For example, I know that the listicle topic gets 6,600 searches a month, according to Ubersuggest. Since it’s already a popular topic, it might be a great choice to create a listicle around.
If the reason you’re so keen on creating a listicle is to boost your content marketing, keyword research has to be on your to-do list.
Keywords are the terms searchers type into a search engine to get information on a particular topic. They’re also the words Google and other search engines use to identify your blog post’s or web page’s focus.
When you optimize your content for particular keywords, your page is more likely to rank and appear as an option when people search for those terms.
While you’re at it, look out for long-tail keywords, because listicles are perfect for targeting these valuable terms.
So far, you’ve chosen your topic and target keyword. Now let’s get into the listicle content.
Start by checking out your competition. You’ll most likely notice a few common topics. Look for any weaknesses or gaps in your competitors’ content.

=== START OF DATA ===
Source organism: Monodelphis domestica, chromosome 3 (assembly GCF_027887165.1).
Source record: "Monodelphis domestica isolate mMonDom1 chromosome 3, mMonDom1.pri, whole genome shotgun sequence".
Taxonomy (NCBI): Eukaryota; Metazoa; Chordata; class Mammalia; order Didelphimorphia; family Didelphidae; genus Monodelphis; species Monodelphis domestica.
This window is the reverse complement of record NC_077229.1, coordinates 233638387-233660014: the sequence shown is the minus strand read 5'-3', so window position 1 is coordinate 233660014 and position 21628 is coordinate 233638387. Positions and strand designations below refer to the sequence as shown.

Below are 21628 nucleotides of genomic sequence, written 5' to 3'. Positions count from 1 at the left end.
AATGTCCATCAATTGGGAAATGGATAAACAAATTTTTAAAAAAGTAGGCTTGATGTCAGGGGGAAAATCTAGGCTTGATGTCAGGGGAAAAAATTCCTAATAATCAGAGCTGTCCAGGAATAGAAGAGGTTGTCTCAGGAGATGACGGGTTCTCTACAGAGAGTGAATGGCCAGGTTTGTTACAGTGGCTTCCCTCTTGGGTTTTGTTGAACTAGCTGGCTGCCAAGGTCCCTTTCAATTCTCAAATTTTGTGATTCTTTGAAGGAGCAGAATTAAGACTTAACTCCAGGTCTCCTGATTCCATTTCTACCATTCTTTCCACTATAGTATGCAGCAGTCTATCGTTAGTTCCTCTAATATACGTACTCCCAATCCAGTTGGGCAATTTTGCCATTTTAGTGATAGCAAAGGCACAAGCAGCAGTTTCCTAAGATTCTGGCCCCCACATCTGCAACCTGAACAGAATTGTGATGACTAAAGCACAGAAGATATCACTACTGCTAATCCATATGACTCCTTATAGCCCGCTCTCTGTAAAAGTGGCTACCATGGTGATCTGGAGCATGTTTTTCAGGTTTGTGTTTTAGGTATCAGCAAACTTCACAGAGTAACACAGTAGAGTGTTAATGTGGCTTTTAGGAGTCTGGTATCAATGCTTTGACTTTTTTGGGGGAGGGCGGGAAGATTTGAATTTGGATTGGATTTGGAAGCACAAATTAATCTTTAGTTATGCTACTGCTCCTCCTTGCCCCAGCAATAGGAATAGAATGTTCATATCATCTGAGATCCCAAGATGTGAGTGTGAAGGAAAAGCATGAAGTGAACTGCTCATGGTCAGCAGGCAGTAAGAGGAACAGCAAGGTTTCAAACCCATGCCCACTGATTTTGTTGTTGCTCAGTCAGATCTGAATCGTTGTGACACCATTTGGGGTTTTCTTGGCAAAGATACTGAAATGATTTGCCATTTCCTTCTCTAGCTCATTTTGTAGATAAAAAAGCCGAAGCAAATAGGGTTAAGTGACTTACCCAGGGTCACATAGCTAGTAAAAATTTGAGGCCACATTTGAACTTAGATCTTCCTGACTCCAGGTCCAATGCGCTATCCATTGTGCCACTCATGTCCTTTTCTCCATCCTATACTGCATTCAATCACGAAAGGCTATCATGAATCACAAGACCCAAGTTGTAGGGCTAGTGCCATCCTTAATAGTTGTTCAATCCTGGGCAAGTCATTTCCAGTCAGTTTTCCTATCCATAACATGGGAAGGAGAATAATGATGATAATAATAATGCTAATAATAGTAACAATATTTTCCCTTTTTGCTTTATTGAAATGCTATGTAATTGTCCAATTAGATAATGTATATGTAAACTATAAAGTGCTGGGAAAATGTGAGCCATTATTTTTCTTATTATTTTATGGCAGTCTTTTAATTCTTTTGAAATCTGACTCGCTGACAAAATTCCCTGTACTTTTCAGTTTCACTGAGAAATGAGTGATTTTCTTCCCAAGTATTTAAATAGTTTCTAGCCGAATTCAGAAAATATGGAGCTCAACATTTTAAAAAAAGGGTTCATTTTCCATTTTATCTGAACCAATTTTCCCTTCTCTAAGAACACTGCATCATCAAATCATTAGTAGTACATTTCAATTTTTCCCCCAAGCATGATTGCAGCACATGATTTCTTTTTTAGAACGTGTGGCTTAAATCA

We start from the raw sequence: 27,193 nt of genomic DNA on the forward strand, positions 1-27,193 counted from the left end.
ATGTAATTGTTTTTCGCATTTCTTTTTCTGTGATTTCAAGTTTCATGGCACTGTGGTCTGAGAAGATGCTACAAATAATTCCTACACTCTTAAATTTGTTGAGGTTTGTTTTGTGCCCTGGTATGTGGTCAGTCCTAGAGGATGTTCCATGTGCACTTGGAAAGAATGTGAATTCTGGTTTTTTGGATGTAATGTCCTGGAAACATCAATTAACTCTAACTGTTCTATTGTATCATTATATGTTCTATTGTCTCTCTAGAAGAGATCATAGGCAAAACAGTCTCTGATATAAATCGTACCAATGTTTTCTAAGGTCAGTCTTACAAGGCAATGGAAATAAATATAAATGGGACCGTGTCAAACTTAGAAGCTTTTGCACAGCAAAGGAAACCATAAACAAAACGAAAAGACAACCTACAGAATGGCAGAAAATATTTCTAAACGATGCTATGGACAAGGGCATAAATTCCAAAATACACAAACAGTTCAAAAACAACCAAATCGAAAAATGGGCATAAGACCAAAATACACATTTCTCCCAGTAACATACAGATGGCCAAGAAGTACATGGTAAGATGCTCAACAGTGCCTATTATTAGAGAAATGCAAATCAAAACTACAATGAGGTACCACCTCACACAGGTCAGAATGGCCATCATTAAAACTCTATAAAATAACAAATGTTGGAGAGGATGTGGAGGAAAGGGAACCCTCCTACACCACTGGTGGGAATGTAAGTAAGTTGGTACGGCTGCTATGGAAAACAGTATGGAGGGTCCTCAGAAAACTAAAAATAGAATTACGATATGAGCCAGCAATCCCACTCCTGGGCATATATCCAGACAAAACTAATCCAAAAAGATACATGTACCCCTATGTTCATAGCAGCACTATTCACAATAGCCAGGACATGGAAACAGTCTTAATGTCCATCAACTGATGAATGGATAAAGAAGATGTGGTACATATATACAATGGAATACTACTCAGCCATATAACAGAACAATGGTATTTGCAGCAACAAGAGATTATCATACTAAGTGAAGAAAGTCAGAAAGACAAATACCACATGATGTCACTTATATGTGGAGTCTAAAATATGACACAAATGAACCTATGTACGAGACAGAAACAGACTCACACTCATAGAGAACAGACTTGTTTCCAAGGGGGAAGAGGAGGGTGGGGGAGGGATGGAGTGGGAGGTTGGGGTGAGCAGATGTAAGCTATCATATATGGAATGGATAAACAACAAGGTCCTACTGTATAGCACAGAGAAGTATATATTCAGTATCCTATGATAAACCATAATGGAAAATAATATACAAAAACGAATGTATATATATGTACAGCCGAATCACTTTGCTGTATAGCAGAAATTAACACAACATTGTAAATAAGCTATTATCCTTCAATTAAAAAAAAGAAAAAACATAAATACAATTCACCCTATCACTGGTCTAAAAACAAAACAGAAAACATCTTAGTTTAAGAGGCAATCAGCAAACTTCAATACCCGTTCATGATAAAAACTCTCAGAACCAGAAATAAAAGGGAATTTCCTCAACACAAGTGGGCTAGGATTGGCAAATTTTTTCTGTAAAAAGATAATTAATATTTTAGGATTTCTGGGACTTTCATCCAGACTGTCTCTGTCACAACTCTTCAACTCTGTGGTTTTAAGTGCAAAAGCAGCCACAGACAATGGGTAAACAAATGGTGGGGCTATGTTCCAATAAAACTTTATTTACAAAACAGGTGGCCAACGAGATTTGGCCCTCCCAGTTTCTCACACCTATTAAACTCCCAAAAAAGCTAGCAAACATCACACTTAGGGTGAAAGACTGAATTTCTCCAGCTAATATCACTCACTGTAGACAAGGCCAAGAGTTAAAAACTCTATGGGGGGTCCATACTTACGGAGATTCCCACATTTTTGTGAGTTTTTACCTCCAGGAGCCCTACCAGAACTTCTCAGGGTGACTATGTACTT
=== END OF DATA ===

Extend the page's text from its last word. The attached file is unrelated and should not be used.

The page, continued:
For example, while creating this listicle, I took a look at what’s already been written about listicles:
There are tons of articles about how to write a listicle, but only one in the search results above is a listicle itself, and we already know that listicles get more clicks. That means there’s an opportunity for me to create better content than what everyone else has already published.
Next, brainstorm and jot down any points you think would be relevant to your listicle. Then go through all the points you’ve written down. If they would be presented best in a particular order, organize them accordingly, and merge any redundant points. Split up any items that may be too weighty for just one point and try to make them multiple points.
Look at “People also ask” questions in Google. These are questions that people commonly search about the same topic. They’re an easy way to make sure you’re covering the topic thoroughly.
Flesh out each post by adding examples that show why each item in your numbered list was included or how to do it if you are creating a step-by-step guide. For example, this listicle on HelloBar about lead magnets provides an example of different lead magnets and talks about why they work.